Wednesday 30 September 2009

Andrew Harrop: "We need to have the average age of people retiring rising with life expectancy"

Andrew Harrop, Head of public policy at Age Concern and Help the Aged, stated that the average age of retirement should rise in step with life expectancy, at the 'Tackling Worklessness in an Ageing Society' Fabian Fringe event.

"We've had rapid growth, but we need to continue growing the over fifty work force at that rapid rate," explained Harrop. "We need to have, over time, the average age of people retiring rising with life expectancy each year."

Angela Eagle MP Minister for Pensions and an Ageing Society said that increasing life expectancies created by industrialised nations should be celebrated, instead of being viewed as a "demographic time bomb":

"When the Beveridge report created pensions, a man could expect to claim his entitlement to a pension for a year before shuffling off the mortal coil, now it's 20 and for women it's greater. We're expecting life expectancy to be going up even more, so this fact should be celebrated, and gets us away from regarding this as a demographic time bomb. We need to change our language on this, so we get away from it being a problem."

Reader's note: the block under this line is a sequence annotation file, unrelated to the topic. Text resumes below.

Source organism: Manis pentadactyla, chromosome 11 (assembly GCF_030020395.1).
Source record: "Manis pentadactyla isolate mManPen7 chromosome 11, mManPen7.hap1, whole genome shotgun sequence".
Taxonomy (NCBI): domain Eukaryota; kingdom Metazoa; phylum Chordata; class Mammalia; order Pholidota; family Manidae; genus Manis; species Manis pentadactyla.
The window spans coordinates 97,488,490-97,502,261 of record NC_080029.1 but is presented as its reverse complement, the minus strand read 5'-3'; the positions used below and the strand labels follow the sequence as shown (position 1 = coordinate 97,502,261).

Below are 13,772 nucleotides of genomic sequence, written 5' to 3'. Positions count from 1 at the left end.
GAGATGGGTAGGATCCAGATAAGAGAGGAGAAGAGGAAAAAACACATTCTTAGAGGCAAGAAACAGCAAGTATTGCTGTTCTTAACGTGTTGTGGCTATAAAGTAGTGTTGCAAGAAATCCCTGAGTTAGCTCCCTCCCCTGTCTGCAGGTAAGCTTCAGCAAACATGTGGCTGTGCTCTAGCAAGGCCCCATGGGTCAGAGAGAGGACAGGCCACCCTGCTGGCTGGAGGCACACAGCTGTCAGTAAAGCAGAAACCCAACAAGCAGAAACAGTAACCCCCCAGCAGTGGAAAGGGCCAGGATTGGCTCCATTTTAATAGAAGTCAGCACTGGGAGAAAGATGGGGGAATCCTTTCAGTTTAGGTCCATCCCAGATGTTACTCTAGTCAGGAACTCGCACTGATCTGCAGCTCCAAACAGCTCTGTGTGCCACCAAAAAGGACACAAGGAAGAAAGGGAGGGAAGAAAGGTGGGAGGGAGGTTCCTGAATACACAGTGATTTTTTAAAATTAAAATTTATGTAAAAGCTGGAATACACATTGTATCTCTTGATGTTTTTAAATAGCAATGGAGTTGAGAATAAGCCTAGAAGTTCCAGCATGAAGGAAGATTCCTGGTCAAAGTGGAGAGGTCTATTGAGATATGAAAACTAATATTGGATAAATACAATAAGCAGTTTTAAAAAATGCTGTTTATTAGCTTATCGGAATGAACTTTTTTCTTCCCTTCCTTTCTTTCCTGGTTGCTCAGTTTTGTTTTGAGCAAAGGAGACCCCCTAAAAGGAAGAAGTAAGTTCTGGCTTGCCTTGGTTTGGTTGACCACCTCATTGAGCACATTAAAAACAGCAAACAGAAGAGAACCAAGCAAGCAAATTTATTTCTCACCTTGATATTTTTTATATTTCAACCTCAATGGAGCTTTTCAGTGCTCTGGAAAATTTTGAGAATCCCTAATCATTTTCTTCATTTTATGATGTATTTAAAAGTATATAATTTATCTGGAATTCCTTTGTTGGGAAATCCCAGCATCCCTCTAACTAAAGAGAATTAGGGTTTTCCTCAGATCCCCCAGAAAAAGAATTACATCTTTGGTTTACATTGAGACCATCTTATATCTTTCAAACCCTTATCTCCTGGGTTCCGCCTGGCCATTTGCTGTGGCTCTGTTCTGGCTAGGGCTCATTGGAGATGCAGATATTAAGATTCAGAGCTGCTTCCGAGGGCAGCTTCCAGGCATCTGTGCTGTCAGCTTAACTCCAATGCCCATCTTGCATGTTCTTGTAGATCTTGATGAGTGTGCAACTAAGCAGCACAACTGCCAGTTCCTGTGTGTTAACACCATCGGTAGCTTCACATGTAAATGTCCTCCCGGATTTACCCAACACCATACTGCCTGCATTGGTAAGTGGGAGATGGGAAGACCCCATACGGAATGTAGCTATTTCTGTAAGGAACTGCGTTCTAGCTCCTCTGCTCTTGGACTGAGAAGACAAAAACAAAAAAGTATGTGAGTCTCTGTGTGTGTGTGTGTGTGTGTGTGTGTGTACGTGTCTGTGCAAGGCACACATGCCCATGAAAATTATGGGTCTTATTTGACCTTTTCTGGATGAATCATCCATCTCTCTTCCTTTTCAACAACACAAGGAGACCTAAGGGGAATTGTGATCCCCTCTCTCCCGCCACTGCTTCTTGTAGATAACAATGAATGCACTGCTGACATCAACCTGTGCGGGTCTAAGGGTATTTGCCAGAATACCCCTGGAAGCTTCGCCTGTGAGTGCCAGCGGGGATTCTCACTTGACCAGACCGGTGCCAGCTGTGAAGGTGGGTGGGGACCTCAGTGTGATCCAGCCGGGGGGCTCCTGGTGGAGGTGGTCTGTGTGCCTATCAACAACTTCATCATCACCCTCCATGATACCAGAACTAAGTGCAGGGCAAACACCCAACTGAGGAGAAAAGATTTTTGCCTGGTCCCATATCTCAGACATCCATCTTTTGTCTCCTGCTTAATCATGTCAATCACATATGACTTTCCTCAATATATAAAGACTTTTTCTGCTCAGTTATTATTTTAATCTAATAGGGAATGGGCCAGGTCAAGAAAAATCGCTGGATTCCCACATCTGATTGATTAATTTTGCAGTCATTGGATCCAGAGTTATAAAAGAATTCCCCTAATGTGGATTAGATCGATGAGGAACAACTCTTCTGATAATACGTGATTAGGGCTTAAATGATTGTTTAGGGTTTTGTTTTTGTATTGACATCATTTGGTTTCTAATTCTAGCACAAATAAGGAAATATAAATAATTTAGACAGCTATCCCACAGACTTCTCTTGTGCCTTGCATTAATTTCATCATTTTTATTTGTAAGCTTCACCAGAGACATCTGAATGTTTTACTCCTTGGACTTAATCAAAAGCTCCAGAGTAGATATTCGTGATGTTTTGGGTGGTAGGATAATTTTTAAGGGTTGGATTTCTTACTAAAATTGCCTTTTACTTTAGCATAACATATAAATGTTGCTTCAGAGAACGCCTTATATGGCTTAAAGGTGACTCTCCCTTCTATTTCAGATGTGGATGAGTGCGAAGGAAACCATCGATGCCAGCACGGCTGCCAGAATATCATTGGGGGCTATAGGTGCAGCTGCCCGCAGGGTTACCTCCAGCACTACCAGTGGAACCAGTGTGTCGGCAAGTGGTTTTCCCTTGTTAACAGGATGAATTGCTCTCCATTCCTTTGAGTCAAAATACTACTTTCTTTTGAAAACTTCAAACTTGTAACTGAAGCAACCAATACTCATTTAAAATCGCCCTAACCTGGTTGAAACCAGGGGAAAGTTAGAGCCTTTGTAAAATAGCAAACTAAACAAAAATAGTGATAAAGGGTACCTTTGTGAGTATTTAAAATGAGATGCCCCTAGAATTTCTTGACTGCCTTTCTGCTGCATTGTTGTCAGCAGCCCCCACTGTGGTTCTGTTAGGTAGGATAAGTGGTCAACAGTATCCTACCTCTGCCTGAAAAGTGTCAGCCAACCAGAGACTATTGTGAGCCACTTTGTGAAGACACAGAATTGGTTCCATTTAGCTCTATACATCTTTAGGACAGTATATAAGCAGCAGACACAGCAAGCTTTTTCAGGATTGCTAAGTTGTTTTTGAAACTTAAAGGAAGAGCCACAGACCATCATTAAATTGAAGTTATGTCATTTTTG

1 comment:

Cantab83 said...

The problem with raising the retirement age is that it is a difficult sell to the electorate. The only way you can garner support for such a measure is if you demonstrate that the rise is based on an objective statistic, and that there is some extra benefit that will accrue for the voter.

The first issue can be addressed by setting a target ratio for the average number of years a person works compared to the number they spend retired. Then ensure that as life expectancy increases this ratio remains unchanged. As this article suggests, this would mean that as life expectancy increases, so will the retirement age, but not necessarily by the same amount.

Currently life expectancy in this country is just under 80, and most people retire at 65, so the ratio is about 3:1. In other words, there are about three workers for every retired person. Most actuaries and economists think this is too low and is unsustainable. Raising the retirement age to 70 would increase this ratio to 5:1 which is closer to what is was in the 60s and 70s.

However, if the voters are to support this they need some sort of payoff in return. That means either higher state pensions or lower taxes. A hypothecated tax (National Insurance) then becomes the obvious vehicle to pay for it, and a doubling of the state pension the carrot.

By having a fixed ratio you also demonstrate to the electorate that the retirement age is set in an objective fashion that is free from government interference, and so also will be the pension provision.